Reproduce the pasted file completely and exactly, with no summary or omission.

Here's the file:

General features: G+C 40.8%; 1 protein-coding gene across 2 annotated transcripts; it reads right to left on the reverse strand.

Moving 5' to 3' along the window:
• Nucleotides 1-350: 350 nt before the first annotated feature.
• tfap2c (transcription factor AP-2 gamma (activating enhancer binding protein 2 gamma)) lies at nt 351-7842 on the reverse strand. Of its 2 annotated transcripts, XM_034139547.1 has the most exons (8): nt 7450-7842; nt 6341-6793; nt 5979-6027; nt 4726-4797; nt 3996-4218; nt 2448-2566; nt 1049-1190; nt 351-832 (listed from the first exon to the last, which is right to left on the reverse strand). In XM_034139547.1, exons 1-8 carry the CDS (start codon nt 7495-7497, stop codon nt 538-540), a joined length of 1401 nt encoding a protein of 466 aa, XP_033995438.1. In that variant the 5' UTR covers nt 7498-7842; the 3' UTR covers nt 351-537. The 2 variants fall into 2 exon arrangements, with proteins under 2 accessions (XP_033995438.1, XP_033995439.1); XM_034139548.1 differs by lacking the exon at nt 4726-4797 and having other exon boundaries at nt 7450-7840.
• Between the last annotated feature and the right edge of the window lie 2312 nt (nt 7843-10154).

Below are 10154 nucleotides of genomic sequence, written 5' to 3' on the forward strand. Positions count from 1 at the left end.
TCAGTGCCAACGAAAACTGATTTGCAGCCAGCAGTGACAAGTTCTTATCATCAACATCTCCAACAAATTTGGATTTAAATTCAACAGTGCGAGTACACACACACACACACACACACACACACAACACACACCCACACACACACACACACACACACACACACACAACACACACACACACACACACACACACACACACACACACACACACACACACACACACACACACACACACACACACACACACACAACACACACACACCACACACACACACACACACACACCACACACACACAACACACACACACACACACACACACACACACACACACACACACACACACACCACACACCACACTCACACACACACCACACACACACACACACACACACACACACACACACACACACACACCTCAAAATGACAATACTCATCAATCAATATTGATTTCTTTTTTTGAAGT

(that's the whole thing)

General features: G+C 40.8%; 1 protein-coding gene across 2 annotated transcripts; it reads right to left on the reverse strand.

Moving 5' to 3' along the window:
• Nucleotides 1-350: 350 nt before the first annotated feature.
• tfap2c (transcription factor AP-2 gamma (activating enhancer binding protein 2 gamma)) lies at nt 351-7842 on the reverse strand. Of its 2 annotated transcripts, XM_034139547.1 has the most exons (8): nt 7450-7842; nt 6341-6793; nt 5979-6027; nt 4726-4797; nt 3996-4218; nt 2448-2566; nt 1049-1190; nt 351-832 (listed from the first exon to the last, which is right to left on the reverse strand). In XM_034139547.1, exons 1-8 carry the CDS (start codon nt 7495-7497, stop codon nt 538-540), a joined length of 1401 nt encoding a protein of 466 aa, XP_033995438.1. In that variant the 5' UTR covers nt 7498-7842; the 3' UTR covers nt 351-537. The 2 variants fall into 2 exon arrangements, with proteins under 2 accessions (XP_033995438.1, XP_033995439.1); XM_034139548.1 differs by lacking the exon at nt 4726-4797 and having other exon boundaries at nt 7450-7840.
• Between the last annotated feature and the right edge of the window lie 2312 nt (nt 7843-10154).

Below are 10154 nucleotides of genomic sequence, written 5' to 3' on the forward strand. Positions count from 1 at the left end.
TCAGTGCCAACGAAAACTGATTTGCAGCCAGCAGTGACAAGTTCTTATCATCAACATCTCCAACAAATTTGGATTTAAATTCAACAGTGCGAGTACACACACACACACACACACACACACACAACACACACCCACACACACACACACACACACACACACACACAACACACACACACACACACACACACACACACACACACACACACACACACACACACACACACACACACACACACACACACACACAACACACACACACCACACACACACACACACACACACCACACACACACAACACACACACACACACACACACACACACACACACACACACACACACACACCACACACCACACTCACACACACACCACACACACACACACACACACACACACACACACACACACACACACCTCAAAATGACAATACTCATCAATCAATATTGATTTCTTTTTTTGAAGT